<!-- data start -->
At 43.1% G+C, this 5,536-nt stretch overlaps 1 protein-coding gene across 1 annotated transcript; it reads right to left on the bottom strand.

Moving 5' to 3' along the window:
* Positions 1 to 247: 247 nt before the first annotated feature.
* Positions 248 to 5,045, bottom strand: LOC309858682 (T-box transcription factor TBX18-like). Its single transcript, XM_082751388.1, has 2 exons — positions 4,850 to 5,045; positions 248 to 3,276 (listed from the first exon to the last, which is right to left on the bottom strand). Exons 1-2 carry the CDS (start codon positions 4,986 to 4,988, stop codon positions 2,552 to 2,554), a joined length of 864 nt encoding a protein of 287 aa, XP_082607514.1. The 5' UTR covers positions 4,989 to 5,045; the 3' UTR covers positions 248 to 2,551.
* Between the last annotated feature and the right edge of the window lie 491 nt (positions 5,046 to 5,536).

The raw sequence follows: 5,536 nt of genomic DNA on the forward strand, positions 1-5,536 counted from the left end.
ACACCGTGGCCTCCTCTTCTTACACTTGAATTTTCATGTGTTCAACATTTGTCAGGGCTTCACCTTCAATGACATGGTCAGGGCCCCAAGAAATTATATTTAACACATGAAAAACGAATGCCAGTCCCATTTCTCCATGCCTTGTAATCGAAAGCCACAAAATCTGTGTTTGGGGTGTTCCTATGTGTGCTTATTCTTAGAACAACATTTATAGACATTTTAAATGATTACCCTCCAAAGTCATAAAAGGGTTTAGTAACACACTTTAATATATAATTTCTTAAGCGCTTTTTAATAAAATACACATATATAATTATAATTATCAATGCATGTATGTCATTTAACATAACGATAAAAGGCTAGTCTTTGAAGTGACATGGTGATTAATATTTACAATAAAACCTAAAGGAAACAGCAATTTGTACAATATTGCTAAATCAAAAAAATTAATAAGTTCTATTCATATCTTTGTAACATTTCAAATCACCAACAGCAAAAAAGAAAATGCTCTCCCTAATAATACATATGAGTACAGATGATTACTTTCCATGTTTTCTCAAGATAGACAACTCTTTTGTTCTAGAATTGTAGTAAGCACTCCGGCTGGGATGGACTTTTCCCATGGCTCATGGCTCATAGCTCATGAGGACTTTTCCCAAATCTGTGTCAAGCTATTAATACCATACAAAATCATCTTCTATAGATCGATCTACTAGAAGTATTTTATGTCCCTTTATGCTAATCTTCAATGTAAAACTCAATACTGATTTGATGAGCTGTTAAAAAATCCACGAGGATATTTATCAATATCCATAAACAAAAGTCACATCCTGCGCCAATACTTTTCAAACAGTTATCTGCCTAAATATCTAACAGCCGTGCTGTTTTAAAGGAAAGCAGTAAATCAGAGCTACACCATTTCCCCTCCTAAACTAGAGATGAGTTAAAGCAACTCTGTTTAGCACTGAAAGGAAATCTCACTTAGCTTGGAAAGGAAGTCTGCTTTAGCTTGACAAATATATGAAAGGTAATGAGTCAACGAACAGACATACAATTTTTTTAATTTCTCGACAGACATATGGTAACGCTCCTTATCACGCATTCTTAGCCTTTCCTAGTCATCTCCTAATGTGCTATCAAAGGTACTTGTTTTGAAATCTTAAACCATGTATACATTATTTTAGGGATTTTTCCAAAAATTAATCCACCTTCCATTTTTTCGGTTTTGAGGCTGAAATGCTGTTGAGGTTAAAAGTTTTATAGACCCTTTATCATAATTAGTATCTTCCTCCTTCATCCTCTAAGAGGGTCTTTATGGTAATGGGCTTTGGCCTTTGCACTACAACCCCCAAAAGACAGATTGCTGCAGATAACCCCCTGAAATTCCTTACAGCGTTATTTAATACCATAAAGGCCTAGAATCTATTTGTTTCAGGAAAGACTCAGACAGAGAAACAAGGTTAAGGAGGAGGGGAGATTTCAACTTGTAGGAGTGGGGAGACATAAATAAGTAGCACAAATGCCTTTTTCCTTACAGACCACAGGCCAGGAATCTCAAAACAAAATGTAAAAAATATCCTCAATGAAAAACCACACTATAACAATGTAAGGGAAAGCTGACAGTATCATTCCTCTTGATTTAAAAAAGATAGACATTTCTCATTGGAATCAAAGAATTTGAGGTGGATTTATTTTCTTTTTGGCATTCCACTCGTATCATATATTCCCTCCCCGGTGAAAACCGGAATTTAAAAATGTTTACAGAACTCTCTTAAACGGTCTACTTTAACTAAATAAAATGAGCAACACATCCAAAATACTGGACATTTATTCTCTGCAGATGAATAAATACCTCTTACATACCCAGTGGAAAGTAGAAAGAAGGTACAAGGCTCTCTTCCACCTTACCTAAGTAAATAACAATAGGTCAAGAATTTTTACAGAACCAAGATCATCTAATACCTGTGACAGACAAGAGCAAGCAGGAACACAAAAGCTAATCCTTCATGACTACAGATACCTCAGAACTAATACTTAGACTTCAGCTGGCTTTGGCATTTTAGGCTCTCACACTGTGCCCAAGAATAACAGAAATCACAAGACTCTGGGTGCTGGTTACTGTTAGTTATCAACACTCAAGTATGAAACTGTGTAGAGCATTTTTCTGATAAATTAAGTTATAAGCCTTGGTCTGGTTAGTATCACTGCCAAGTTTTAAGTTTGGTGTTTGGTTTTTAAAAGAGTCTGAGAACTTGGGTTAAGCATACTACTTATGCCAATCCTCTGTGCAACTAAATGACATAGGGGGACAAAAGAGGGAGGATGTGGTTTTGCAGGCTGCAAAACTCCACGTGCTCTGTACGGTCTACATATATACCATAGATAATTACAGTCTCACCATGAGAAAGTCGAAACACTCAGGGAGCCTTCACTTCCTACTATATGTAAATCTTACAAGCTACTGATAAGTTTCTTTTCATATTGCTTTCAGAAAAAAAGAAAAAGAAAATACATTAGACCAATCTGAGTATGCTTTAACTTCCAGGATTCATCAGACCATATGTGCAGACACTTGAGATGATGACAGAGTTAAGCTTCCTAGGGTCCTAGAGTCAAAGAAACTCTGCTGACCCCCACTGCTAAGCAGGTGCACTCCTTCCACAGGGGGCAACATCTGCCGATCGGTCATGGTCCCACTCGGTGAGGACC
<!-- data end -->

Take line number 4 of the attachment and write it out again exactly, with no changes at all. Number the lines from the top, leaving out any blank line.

* Positions 248 to 5,045, bottom strand: LOC309858682 (T-box transcription factor TBX18-like). Its single transcript, XM_082751388.1, has 2 exons — positions 4,850 to 5,045; positions 248 to 3,276 (listed from the first exon to the last, which is right to left on the bottom strand). Exons 1-2 carry the CDS (start codon positions 4,986 to 4,988, stop codon positions 2,552 to 2,554), a joined length of 864 nt encoding a protein of 287 aa, XP_082607514.1. The 5' UTR covers positions 4,989 to 5,045; the 3' UTR covers positions 248 to 2,551.